Uniqueness, security and oversight in blockchain technology will solve the problem of transparency in charitable work.
In January 2017, the United Nations Food Program (WFP) began using blockchain to authorize and record transactions of people in need in Pakistan’s Sindh province. Blockchain technology does not require both financial intermediaries such as banks to link direct, secure and expeditious transactions between the public and the WFP.
Following a successful pilot, WFP continues to develop blockchain technology and applications in two refugee camps in Jordan. Now, more than 100,000 people living in the camps can scan their irises at checkout and buy groceries.
This virtual wallet is a bank account that makes all transactions secure and transparent, said Bernhard Gowatch, WFP’s innovation accelerator. This allows humanitarian organizations and charities to work more closely together. “We use blockchain because we want to make humanitarian assistance more effective. This technology allows agencies such as the United Nations to collaborate with other humanitarian groups because it is a distributed asset system,” Gowatch said. Forbes.
According to the WFP, direct remittances to those in need are one of the most effective ways to volunteer while supporting the growth of local economies. However, cash flow is defined by geographical factors, political instability, insufficient or unreliable financial service providers. Not to mention that many people still have difficulty opening a bank account, so blockchain is considered a solution to the problem of transparency and efficient distribution of support funds.
From a technical standpoint, the co-founder and CTO of Cardiacin, Mr. Hui Nguyen said: “Transparency and automation are two natural characteristics of blockchain technology. So good, blockchain-like transparency contributes a lot to any activity that requires it”. According to Hui, if charities integrate with Blockchain, every incoming transaction will be automatically recorded. Everyone can check and compare the actual amount received. “Then there will be no need for statements or permission from any company,” Mr Hui Quinn said.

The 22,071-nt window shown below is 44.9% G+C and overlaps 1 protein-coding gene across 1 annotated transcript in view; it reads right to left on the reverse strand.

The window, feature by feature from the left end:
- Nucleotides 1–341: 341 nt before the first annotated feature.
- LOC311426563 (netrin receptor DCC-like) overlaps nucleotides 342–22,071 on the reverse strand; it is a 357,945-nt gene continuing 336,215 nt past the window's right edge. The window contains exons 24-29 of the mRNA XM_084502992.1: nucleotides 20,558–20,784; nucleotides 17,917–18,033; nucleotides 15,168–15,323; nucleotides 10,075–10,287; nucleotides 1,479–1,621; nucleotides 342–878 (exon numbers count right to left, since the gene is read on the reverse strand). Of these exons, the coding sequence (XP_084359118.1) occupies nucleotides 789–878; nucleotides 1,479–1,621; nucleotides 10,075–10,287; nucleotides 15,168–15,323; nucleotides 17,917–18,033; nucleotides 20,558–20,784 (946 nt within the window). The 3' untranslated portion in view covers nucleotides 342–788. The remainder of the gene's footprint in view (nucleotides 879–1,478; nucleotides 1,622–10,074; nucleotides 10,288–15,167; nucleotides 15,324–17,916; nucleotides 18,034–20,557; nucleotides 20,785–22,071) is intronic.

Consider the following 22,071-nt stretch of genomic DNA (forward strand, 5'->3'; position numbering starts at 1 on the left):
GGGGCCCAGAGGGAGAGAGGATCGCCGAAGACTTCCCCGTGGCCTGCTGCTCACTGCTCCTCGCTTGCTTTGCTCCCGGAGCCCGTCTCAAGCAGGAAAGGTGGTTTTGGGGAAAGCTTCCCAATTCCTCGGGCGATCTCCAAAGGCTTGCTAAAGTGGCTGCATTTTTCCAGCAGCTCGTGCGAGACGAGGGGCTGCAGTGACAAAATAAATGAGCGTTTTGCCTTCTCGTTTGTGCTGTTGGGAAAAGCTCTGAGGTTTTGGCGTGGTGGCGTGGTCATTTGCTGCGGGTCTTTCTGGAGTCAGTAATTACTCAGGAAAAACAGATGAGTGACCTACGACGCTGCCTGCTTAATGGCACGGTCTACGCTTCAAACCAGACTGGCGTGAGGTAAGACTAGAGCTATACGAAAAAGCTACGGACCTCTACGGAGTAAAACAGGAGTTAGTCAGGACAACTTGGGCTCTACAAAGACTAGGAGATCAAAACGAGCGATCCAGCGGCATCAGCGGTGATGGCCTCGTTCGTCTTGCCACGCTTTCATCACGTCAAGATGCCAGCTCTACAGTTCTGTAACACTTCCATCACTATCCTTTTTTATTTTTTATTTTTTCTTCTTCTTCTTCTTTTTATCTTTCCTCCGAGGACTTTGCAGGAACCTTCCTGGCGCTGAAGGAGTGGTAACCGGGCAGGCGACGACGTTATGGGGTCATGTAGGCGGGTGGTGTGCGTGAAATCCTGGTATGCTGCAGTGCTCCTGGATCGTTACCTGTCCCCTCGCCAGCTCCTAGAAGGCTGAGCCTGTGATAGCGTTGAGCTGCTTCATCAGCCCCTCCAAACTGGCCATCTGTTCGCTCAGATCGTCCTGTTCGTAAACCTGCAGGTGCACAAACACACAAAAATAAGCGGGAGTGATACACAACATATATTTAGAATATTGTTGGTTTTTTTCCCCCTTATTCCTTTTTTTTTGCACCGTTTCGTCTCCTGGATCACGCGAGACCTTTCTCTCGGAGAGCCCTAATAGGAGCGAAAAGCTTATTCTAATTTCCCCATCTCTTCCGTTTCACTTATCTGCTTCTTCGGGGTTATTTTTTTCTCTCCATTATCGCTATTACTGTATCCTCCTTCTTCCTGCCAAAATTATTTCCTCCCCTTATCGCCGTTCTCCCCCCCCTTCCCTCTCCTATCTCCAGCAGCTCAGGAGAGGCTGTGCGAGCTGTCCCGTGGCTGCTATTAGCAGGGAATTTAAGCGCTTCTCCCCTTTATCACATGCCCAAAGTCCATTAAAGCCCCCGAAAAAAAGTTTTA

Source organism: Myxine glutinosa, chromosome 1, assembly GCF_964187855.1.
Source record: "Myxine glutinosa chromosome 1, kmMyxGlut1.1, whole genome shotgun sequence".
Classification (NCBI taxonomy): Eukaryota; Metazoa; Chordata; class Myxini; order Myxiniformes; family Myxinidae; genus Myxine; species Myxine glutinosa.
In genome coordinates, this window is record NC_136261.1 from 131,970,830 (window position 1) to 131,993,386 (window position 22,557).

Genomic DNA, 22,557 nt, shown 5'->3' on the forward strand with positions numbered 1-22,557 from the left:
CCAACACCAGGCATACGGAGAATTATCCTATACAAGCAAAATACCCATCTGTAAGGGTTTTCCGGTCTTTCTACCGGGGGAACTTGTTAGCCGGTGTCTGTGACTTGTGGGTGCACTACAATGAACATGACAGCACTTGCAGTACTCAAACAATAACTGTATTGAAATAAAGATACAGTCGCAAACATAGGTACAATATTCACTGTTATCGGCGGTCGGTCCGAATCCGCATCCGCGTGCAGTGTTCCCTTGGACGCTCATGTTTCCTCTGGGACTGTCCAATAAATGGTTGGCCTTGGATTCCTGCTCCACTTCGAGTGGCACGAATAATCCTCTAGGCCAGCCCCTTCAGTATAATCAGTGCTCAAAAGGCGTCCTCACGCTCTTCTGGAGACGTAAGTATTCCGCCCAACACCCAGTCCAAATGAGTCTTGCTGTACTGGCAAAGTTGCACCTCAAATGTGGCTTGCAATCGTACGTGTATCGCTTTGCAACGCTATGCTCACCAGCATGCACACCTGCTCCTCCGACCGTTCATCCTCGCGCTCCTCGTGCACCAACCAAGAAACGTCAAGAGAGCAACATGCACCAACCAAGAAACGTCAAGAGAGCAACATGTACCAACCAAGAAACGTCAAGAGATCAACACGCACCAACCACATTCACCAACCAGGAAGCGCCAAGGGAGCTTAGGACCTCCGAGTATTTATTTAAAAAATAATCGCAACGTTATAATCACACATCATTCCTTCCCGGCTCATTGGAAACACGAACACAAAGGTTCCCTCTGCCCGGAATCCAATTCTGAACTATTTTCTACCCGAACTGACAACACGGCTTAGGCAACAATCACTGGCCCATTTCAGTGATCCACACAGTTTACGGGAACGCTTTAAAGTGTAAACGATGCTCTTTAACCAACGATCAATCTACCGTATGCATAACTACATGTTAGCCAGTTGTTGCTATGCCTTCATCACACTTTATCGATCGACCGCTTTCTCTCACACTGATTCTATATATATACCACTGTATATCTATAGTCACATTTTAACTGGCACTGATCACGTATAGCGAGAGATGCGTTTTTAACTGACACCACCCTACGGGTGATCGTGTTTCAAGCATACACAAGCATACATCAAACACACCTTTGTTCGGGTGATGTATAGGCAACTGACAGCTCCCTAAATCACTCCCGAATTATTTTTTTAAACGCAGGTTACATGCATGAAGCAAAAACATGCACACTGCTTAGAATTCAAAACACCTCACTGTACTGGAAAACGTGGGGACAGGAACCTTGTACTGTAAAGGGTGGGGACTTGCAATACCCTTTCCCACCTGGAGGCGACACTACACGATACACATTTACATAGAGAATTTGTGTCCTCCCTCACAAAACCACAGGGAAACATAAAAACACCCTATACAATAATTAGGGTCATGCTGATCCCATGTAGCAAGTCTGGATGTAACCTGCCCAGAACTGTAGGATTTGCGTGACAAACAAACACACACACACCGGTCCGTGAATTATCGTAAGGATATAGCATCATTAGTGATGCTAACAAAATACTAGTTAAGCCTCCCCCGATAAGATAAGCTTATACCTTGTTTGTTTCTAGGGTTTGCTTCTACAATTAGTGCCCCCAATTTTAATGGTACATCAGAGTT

Explaining further how Blockchain is used in the charity, Do Hong Long – CEO of AZdag Investment Fund, co-founder of Pinben Cryptocurrency Transaction – can see that donations cannot be transferred and can be registered permanently due to the unchanging structure of Blackbain. In addition, they can track where the money goes and when it comes into use with each donation, thereby helping to reduce losses in the financial management process. “All transactions in the blockchain are broadcast across the network, and each node receives and records it in the ledger, which makes the blockchain detectable. Shareholders can ask and follow each transaction. Mr. Do Hoang Long insisted.
According to Mrs. Lin Hong, Director of Finance Vietnam, in an environment where charitable activities face many issues related to transparency, charities can help build trust with donors. “When using Blockchain, donors can fully see the path of their donations. This technology ensures that the process of using charity money is detectable, unchanging and reliable,” Ms Lin Hong said.
In addition, Blockchain helps to build a transparent relationship between donors and recipients; Reducing administrative costs through automation; Improving the ability to reach the right audience; Raised a large sum of money through social capital. “Most importantly, the transparency of the technology can create integration and integrity in the charity,” said Finance Vietnam’s representative.
According to experts, blockchain is the main technology, not the product. To apply to charity, developers need to create intuitive products for users. Companies can start by writing smart contracts (smart contracts) and have appropriate protocols (protocols) for charitable purposes. Small businesses and individuals can openly use pre-built blockchain sites for charities such as OpenLedger about cash flow.
However, the use of blockchain technology for charitable activities requires initial investment in human resources and large infrastructure, and these resources are still scarce in Vietnam. Volunteer organizations and individuals collaborating with companies that specialize in blockchain are the most appropriate choice at this time. “Furthermore, the knowledge challenge related to blockchain technology and smart contracts may motivate potential donors. Some charities may be reluctant to adopt a new technology that they do not fully trust and fully understand,” he said. Long said.
According to Lin Hong, in the next few years or 2030, people will see the popularity of applications on blockchain. “In the future it will be much easier for users to monitor the activity of fundraising cash flows using blockchain technology. We can solve the problem by accessing a domain name created by the fund. Charity transparency,” said the representative of Finance Vietnam.
Currently, there are many large charities and relief funds in the world, such as WFP, UNICEF, St Mungo’s, Binance Charity Foundation (BCF) and others …